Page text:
Bosnia's judicial official continues her war of words with foreign embassies

NEWS 11.06.2019 16:53
Source: N1

The Vice President of Bosnia's top judicial institution overseeing the work of Bosnia's judiciary accused, Tuesday, several Western embassies and international institutions of forcing judicial officials of fulfilling their wishes and commands by “summoning them in the so-called 'glass' or 'rubber' rooms for talks.”

“Are the ‘rubber/glass rooms,’ found in some embassies where Bosnian judicial officials are summoned and told what to do, whom to investigate and whom to stop investigating, or whom to declare guilty, ABOVE THE LAW, BELOW THE LAW OR OUTSIDE OF THE LAW,” Ruzica Jukic, the Vice-President of the High Judicial and Prosecutorial Council (HJPC), asked the embassies of the UK, the USA, Germany, the Netherlands, Spain alongside the Office of the High Representative (which oversees the civilian implementation of the Dayton Peace Agreement that ended the 1992-1995 war in the country) and the OSCE Mission in Bosnia, in an open letter.

Earlier last month, Jukic also complained about foreign diplomats pushing for measures to be taken against the President of the HJPC, Milan Tegeltija, who was secretly recorded in a coffee shop as he met with a businessman who asked him to help speed up his court case.

After splitting with Tegeltija, the businessman who recorded the footage is seen paying a policeman who arranged the meeting a significant amount of money, which the policeman said was for “shoeing the horse,” referring to allegedly paying Tegeltija for the favour.

The HJPC, the only institution in the country authorised to appoint and discipline judges, prosecutors as well as its own members, stood behind its boss and rejected a disciplinary complaint against him and a request for him to be suspended pending the investigation.

This outraged many Bosnians, and the foreign official the international community named to oversee Bosnia’s implementation of the treaty that ended the war, Austrian diplomat Valentin Inzko, criticised the decision, as did the OSCE Mission in the country and a number of foreign embassies.

Last Friday, the said embassies and international institutions published a joint statement  saying no person in this country, regardless of their function should be above the law to which Jukic responded yesterday, June 10, saying:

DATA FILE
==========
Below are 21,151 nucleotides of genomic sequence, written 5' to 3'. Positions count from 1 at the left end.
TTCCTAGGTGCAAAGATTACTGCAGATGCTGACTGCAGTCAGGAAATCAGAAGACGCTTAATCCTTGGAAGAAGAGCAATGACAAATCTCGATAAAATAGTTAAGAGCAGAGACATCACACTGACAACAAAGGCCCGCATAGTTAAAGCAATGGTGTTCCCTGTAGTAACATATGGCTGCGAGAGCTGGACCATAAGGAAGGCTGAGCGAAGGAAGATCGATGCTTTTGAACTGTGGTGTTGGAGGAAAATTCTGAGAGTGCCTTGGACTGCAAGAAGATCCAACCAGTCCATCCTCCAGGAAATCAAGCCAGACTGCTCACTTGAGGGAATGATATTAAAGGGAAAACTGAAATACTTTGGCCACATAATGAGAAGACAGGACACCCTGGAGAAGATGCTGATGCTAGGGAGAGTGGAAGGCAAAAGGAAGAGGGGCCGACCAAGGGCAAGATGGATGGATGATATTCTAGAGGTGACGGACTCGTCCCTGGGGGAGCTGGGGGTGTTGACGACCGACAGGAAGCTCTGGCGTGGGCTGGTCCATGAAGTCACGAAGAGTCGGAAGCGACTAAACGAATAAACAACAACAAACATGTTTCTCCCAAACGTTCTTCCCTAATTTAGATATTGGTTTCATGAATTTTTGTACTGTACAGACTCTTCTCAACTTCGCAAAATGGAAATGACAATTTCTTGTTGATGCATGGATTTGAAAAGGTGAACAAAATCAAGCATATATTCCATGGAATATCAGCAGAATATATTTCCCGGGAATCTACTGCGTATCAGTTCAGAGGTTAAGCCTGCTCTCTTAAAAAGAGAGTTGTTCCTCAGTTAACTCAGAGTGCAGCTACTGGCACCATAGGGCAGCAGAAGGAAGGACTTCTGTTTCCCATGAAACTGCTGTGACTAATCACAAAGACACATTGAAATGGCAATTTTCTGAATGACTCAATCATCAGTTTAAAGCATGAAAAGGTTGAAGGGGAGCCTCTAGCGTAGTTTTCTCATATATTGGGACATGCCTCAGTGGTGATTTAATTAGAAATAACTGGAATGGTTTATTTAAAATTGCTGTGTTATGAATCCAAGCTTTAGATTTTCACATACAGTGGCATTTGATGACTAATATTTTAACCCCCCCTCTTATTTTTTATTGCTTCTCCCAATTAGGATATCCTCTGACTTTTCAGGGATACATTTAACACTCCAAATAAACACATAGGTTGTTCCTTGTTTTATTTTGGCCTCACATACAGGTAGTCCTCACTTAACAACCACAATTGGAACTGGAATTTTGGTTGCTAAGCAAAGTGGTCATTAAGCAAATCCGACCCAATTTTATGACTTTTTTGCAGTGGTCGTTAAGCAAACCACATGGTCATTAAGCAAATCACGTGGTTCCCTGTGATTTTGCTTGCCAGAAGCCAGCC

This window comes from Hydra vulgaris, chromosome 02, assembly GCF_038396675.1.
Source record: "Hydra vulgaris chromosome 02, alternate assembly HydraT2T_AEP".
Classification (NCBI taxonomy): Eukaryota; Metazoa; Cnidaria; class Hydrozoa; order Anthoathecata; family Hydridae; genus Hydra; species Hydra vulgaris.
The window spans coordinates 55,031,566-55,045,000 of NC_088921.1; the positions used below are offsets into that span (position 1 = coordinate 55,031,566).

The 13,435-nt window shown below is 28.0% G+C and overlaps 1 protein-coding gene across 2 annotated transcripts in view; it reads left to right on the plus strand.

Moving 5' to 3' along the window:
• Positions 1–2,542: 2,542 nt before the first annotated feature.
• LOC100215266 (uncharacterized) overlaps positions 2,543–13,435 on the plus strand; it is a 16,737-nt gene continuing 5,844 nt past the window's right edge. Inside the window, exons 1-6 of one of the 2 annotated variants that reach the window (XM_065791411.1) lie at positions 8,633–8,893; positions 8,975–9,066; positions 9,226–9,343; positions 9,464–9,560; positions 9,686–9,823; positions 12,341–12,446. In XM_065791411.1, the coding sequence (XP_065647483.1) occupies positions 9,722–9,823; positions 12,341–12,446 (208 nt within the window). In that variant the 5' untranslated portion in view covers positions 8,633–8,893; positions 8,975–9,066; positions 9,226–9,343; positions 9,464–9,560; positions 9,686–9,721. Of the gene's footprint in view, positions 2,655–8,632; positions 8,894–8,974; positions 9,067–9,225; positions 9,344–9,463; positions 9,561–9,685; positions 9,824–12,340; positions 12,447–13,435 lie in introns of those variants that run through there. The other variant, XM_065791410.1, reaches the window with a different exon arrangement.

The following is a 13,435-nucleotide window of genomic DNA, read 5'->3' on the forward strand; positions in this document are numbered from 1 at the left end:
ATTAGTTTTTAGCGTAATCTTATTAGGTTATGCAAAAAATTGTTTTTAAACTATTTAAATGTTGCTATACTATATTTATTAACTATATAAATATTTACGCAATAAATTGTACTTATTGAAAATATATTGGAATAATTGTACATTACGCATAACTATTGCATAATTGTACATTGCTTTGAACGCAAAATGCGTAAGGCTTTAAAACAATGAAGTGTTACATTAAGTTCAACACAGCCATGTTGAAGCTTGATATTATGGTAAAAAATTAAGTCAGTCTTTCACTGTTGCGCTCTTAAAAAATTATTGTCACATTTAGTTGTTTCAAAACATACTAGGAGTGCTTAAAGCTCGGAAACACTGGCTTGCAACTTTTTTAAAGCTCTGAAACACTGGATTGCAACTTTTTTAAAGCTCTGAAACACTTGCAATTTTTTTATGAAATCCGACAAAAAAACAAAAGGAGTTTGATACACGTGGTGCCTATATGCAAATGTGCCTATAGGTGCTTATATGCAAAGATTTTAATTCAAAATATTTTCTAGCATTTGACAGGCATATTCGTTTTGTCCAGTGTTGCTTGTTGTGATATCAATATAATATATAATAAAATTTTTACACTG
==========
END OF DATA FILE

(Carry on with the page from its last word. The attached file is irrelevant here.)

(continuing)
“Mr Inzko and the above-mentioned representatives of embassies, as well and the head of the OSCE Mission in Bosnia and Herzegovina, have with their statements directly damaged the independence of the judicial system and stepped outside of the framework of their competencies,” calling the behaviour of the diplomats “scandalous.”

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Continuing the Tuesday response to embassies’ statement, she insisted on getting the answer about the ‘glass rooms,’ saying they “owe it to the whole judiciary community and the citizens of this country where you should represent your countries, instead of interfering, dictating or, worse, forcing judicial officials to fulfil your wishes and goals, through such degrading methods.”

She argued that through this public statement where she speaks of “rubber/glass rooms,” she is fighting against anyone being above the or outside the law, the existence of which is proven by the very existence of these rooms.

“Repeating empty phrases that no one is above the law is not the answer to such a terrifying, undemocratic and unheard of phenomenon, through which embassies are setting themselves not only above but also outside of the law, violating every elementary human right of individuals who get into glass and rubber rooms,” Jukic concluded.

The Association of Judges in the Bosniak-Croat majority part of Bosnia, the Federation, also condemned Jukic's May statements regarding the meeting between judicial officials and representatives of Western embassies on the judicial reform in the country.